James Fox has new UFO documentary titled “The Phenomenon”

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As any connoisseur of the genre knows, UFO documentaries are a very, very mixed bag. There are some great ones, but a lot of what’s available is poorly filmed, sparsely reported, and quite embarrassing – so many rely on the same three or four video clips of something out of focus shot in the sky. The exception, for me, is the work of James Fox, a ufologist and filmmaker who is also, if I may say so, totally sexy.

Fox has produced a number of UFO documentaries and yesterday marked the release of their latest: The phenomenon, a comprehensive history of some of the best known and most puzzling UFO incidents in the world (although Fox primarily focuses on the United States). The film – which, it’s no coincidence, is the perfect length – includes interviews with a number of credible former U.S. government officials, including former Senator Harry Reid and former Deputy Assistant Secretary to Defense for Intelligence Christopher Mellon. There is also Leslie Kean, author of my favorite book on UFOs, UFOs: generals, pilots and government officials record, and co-author of a number of New York Times bomb stories on the Pentagon secret UFO program, and Jacques Vallée, a former astronomer and computer scientist well regarded in the field of ufology. In other words, Fox assembled the UFO equivalent of a Eleven from the oceanoverall style distribution.

For me, the movie gained momentum halfway, when it comes to the Roswell incident and its ensuing cover-up. (Fox interviews two soldiers who say they were forced to pose with a torn weather balloon for newspaper photos, both insisting that what they originally saw at the site was certainly not a weather balloon.) For people who have seen less of UFO documentaries than I have, however, the first half is likely to be a good introduction. I sound like a music snob obsessed with B-sides, but that’s how I feel. My point is that this movie has something for everyone with any level of knowledge about the history of UFOs.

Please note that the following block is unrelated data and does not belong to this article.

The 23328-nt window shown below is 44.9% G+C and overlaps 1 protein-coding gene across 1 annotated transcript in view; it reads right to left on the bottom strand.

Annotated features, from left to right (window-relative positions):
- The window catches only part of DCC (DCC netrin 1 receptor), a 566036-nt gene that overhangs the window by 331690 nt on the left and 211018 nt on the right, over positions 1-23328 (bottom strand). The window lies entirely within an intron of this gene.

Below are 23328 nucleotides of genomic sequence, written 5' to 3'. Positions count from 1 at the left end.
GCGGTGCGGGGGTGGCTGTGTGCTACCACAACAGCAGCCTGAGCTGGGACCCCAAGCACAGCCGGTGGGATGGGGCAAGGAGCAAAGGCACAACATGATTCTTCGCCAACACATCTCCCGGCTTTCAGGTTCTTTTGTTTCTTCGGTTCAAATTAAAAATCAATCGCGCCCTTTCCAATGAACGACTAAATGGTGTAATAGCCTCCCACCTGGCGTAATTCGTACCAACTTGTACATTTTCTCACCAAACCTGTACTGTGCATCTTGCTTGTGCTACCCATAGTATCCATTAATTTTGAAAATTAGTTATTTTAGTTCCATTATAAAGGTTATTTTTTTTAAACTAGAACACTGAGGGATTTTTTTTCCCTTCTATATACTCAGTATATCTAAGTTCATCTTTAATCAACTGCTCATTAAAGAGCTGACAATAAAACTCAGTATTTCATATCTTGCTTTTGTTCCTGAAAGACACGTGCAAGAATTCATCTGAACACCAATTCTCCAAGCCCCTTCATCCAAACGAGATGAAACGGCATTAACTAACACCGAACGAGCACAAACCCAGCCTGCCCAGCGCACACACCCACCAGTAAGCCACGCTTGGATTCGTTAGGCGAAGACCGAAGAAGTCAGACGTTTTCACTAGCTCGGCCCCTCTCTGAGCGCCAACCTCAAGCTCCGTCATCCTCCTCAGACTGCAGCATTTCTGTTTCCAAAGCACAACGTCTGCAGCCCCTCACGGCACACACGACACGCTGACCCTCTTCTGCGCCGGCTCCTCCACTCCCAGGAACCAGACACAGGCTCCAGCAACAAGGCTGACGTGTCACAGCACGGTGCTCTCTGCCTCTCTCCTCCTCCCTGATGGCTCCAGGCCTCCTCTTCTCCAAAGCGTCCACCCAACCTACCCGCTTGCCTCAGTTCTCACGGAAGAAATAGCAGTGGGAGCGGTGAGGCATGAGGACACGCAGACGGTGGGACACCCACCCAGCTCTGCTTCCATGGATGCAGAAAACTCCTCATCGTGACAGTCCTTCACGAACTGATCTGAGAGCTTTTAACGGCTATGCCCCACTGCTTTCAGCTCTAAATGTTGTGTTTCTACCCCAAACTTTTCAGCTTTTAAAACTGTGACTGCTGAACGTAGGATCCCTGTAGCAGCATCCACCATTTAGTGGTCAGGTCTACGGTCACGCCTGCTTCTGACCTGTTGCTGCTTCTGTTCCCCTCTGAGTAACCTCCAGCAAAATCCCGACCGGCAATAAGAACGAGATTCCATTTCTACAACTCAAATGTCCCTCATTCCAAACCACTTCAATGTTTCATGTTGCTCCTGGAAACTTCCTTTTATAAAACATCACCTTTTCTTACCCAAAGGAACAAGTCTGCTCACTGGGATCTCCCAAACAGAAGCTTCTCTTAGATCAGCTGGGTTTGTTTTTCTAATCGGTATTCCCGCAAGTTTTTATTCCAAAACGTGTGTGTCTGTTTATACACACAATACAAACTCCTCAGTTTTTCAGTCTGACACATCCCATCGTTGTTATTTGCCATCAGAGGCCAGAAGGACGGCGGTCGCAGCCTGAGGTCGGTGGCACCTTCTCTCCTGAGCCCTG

Particularly effective is the film segment on the 1994 Ariel school incident in Zimbabwe, where around 60 elementary school students said they saw an alien silhouette next to a saucer. The students’ descriptions of the figure – tall, with big eyes, wearing an all-black (chic) ​​jumpsuit – were consistent, and several reported that the figure communicated with them telepathically. Its main message, they said, was to take care of the environment. (!) This episode has been characterized by some as an example of Collective panic; in The phenomenon, Fox interviews several of the students at Ariel School, and they support what they saw 26 years ago. Because there is so little physical evidence of UFOs available to the public, eyewitness stories, in most cases, remain the most compelling evidence we have. For me, that’s enough.

If, on the other hand, you’re primarily hoping for footage from the hot James Fox, this movie might not be your best option. He’s here a few times, but appears more in earlier work, like those from 2009 I know what i saw (my favorite), or the years 2002 Out of the blue. He also starred in a really bad show called UFO hunters, which ended after a season, probably because he was imitating the Ghost hunters approach of filming a “hot spot” in total darkness, which hardly makes sense to ghosts, and produces even less interesting footage with UFOs, as you cannot count the ground crackles and cracks. strange shots as evidence. Fox himself was very critical of the series, and yet he did not let this momentary shame ruin his passion for UFOs. I think there is a lesson there for all of us.


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